Sunday, May 27, 2012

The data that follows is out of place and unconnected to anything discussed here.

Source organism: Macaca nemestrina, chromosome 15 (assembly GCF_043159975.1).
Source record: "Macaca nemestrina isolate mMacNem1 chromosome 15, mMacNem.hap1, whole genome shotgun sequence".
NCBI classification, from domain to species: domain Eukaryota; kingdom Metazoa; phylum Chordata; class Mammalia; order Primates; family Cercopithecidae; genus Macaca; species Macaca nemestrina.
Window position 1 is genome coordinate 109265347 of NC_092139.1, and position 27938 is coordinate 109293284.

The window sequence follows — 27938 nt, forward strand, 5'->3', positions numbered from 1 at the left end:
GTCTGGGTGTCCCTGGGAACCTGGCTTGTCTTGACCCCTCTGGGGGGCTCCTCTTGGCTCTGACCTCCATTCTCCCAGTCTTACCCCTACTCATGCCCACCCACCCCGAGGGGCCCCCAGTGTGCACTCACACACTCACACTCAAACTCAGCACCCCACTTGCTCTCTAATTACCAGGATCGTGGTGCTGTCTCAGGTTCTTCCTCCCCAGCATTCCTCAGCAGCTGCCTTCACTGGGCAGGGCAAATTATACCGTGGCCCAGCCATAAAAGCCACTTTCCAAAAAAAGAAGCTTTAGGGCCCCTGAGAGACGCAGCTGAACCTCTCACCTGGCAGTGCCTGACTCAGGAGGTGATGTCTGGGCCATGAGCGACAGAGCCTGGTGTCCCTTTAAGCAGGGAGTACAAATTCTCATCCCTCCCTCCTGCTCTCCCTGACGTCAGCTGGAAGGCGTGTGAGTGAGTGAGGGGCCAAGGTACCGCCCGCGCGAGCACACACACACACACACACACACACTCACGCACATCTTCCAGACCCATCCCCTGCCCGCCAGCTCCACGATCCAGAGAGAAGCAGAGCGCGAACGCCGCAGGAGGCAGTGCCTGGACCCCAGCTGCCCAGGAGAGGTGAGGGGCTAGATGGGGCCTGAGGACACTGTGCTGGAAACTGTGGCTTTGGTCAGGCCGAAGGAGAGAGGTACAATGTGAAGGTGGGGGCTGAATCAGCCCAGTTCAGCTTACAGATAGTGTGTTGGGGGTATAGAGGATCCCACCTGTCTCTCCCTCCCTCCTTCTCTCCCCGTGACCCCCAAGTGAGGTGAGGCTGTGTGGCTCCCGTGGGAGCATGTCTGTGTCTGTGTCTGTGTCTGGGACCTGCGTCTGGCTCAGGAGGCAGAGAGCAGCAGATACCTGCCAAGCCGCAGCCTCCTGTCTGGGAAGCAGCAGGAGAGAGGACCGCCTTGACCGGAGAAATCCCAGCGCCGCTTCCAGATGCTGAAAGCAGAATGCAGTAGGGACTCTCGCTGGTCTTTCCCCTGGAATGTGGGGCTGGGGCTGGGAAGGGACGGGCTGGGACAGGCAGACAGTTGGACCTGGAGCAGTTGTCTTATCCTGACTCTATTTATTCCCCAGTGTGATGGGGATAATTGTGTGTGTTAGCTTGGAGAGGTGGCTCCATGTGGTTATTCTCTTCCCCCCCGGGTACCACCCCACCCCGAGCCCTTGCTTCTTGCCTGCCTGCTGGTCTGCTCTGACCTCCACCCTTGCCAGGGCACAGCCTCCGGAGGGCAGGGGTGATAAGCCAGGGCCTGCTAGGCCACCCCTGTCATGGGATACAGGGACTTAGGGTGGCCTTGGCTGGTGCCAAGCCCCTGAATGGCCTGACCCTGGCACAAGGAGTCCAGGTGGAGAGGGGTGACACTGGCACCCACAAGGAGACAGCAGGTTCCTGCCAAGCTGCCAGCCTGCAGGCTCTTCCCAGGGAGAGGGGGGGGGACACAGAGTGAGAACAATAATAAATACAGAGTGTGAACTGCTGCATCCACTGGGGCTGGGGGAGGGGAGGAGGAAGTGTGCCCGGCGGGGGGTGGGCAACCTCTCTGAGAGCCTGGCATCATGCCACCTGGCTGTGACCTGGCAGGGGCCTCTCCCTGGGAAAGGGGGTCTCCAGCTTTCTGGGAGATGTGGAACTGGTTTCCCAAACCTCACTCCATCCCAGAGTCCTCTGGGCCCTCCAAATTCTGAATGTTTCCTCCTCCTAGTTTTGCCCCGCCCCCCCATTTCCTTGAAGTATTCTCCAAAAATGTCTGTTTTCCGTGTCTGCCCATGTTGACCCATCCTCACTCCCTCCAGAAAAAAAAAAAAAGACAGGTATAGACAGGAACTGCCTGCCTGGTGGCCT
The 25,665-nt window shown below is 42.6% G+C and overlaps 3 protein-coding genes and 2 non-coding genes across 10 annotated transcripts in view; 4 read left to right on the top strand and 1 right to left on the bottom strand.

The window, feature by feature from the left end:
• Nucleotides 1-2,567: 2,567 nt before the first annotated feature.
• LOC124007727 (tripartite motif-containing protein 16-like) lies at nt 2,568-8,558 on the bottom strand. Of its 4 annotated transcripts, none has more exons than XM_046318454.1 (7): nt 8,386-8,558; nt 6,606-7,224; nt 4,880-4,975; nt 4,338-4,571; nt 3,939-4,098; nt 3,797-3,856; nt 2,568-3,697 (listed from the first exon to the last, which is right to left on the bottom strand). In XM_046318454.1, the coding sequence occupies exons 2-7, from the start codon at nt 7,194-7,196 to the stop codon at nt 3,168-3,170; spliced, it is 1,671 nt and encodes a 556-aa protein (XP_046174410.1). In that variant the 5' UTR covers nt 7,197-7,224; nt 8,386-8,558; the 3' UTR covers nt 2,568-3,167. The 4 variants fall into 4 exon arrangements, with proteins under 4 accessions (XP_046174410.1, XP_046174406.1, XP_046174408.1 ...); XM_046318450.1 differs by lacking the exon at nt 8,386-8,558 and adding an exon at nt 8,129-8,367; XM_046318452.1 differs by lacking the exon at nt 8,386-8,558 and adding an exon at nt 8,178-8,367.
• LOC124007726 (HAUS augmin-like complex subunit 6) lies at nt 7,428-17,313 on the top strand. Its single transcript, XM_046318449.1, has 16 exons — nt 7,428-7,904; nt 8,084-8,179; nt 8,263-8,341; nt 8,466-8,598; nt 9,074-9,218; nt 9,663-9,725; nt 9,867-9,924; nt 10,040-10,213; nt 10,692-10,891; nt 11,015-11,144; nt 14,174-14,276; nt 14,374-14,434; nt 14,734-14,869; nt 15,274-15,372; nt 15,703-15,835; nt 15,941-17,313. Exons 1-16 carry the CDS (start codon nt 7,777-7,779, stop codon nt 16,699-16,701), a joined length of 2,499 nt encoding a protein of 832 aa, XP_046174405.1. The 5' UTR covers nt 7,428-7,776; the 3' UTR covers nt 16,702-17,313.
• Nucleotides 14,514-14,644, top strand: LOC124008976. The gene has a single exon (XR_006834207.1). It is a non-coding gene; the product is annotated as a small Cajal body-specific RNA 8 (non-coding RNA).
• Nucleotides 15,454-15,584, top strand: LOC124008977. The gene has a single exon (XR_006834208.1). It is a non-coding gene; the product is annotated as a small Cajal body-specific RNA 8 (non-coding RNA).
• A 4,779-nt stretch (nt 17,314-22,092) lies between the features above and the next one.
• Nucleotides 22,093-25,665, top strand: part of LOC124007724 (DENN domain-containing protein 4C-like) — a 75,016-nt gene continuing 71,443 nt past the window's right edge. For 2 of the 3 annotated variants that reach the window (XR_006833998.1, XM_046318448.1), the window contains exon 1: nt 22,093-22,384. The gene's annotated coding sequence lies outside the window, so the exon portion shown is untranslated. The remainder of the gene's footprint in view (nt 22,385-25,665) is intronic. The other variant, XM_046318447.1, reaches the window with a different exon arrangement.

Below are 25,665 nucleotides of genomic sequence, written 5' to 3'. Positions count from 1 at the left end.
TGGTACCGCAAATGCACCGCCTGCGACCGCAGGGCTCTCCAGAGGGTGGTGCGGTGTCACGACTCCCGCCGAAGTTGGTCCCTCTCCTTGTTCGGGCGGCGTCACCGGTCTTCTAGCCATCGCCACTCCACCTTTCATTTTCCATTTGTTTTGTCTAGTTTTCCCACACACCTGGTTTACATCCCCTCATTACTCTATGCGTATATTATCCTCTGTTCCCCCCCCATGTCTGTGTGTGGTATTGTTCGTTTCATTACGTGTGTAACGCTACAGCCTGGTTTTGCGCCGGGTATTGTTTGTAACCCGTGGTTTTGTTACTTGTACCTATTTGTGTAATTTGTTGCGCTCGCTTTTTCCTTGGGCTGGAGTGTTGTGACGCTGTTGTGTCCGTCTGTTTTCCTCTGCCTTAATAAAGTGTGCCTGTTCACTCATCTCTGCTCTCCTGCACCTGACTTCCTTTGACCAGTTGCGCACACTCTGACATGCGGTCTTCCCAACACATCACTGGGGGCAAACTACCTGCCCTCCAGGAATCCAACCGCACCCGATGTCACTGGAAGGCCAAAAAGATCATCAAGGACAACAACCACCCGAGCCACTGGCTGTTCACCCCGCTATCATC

There is a debate going on whether there should be a flyover from Jehangir Chowk to Rambagh or there should be a parallel surface road through the adjacent area. The debate is still going on in spite of the fact that the work on the project has already commenced. The project is being funded by the Asian Development Bank. There is no doubt that the construction of a flyover in certain locations is advantageous and does help in quick transportation. There are many cities in the world where the flyovers are constructed in the form of a clover leaf for ease of traffic. Usually such flyovers are constructed in spots where there are no congested built up areas or these are planned in such a way that the least disturbance is caused to the population of the area. The aim is to help the population and make their life easier rather than cause them immense dislocation. There are many issues involved. The environment, the heritage characters of a town or city and above everything else the speed of construction. In case an alternative is available, one would definitely like to consider it before going for an overhead road. Normally, one would give maximum consideration to the ease and convenience of the local inhabitants. However, in our case everything is judged through the easiest escape route as well as by the amount of money one can make through these massive projects! Additionally, things are planned more for the convenience of “tourists” and VIPs than for the local inhabitants. In the instant case, it is to have a fast track to the airport. No doubt, the airport is used by all but there could be many alternatives to have a through way to the facility. One would not mind all the temporary dislocations if the end result was ensuring good traffic circulation in the shortest possible time. This is dependent on the thorough study of the volume of traffic and its circulation keeping in view the principles of traffic engineering as also the speed and quality of construction. In a number of places in the Middle East especially in the Gulf countries the construction of roads and multi-storey buildings is undertaken by resourceful and reputed international companies. The projects are completed well in time and are of the highest quality. In a number of places, one has seen the temporary diversions made for allowing construction of flyovers to be of a better standard than our national highways! The best example of the fastest and the best quality work in the Middle East is the expansion of Makkah and Madina complexes. Should we have similar global construction agencies undertaking the work on high speed with their ample resources and expertise, one would not mind a dozen flyovers in Srinagar. However, the past experience of a flyover on the bye-pass road has shown that we may be in for dislocation for at least 20 years or so! One wishes that the ADB instead of providing funds would straightaway allot the work to a reputed global construction company with a heavy penalty clause for delay and lack of quality! Similar is the situation with traffic lights. These were earlier installed on a number of crossings but soon became defunct and remained as decoration pieces. One hopes that the new initiative is more effective? All the new initiatives and innovations are welcome. These things are meant to ease the situation of traffic in the city of Srinagar. Apart from the city of Srinagar, there are many other bottle necks for smooth flow of traffic on the national highway and other places in the valley. Before one goes for flyovers and traffic lights, it is essential to examine the other basic causes for the mess we are presently in. It is reported that in 1947 there were less than a 100 vehicles in the entire valley. Now, the number is almost a million. The city of Srinagar alone has almost a quarter million! The first question is whether all these vehicles are being driven by trained drivers fully conscious of the basic rules of traffic? Not at all. The easiest thing in Srinagar is a driving licence. It can even be delivered to you at your home for a price regardless of the fact whether you have ever driven a vehicle or not. It does not matter whether you are a major or a minor. It does not matter whether you are colour blind or not. There are additionally a host of fake licences circulating everywhere. Apart from this no one ever bothers to know whether your vehicle is fit to be driven. Some of the heavy vehicles belch diesel fumes in plenty everywhere and no one seems to bother. Thus the first requirement of improving traffic circulation is changing the attitude of the people.At the moment there is free for all. A number of friends and relatives living abroad prefer to travel in a chauffeur driven car than drive their own cars in the crazy traffic of Kashmir. Majority of the people here are absolutely unawareof the road discipline and rules. Main road, side road, fast lane, slow lane, right of way, zebra crossing, road dividers and so on are Greek to most of the drivers here. People are used to make a turnaround in the middle of a highway or a busy road regardless of what happens to other drivers. The road dividers have so many cuts that a driver has a choice of turning round at any place he desires to do so. On one hand is the total disregard by the people of these most important basic norms of driving while as on the other hand there is virtually no enforcement of the same. The only enforcement visible these days is lifting away of the vehicles parked in wrong places. The worst violators of all the norms are the bus drivers, both the minibuses and the bigger buses. They stop anywhere. In the middle of the road, on a curve, uphill or downhill to drop and pick up passengers. They hardly stop at the designated bus stops. Moreover, they race each other to pick up passengers. They are not only hazardous but the real originators of the worst traffic jams. One hardly sees a policeman challenging them in violating these road rules. Somehow, they seem to be confident that no one is going to challenge them. Everyone knows the reasons for that! They seem to have “bought” their “special” rights on the road! Next are the VIPs with their red lights, sirens and escorts. They too do not honour the rules. Their armed escorts find a way for them to overtake everyone. For VVIPS, the road is kept clear well before their arrival. One can see all the traffic policemen with hand held wireless sets monitoring their movement. That seems their most important job. However, they seem to be helpless when the soldiers block the road for the movement of their convoys. One has seen many a ministers in flag cars turn back from an army road block! Sometimes it is really pathetic when one sees VIPs violating all traffic norms and rushing ahead while ambulances are stuck in the middle of a traffic jam! It might be a good idea to handover the traffic management to the army or paramilitary as these days with the decline in militancy related incidents they have plenty of time at their disposal. Moreover, with AFSPA remaining in place they are more powerful than the local policemen! In any case, before we go full speed with our new initiatives and innovations, we need to do something about the attitude of the people. Firstly, they have to be made fully aware of these basic rules and then there has to be strict enforcement of the same on the ground. For awareness one can use the electronic media. Awareness could also be made through various educational institutions. One can even appeal for disseminating the same in the religious gatherings. Will someone please take the initiative in that regard? That will definitely improve the situation than umpteen numbers of flyovers and traffic lights! Feedback at email@example.com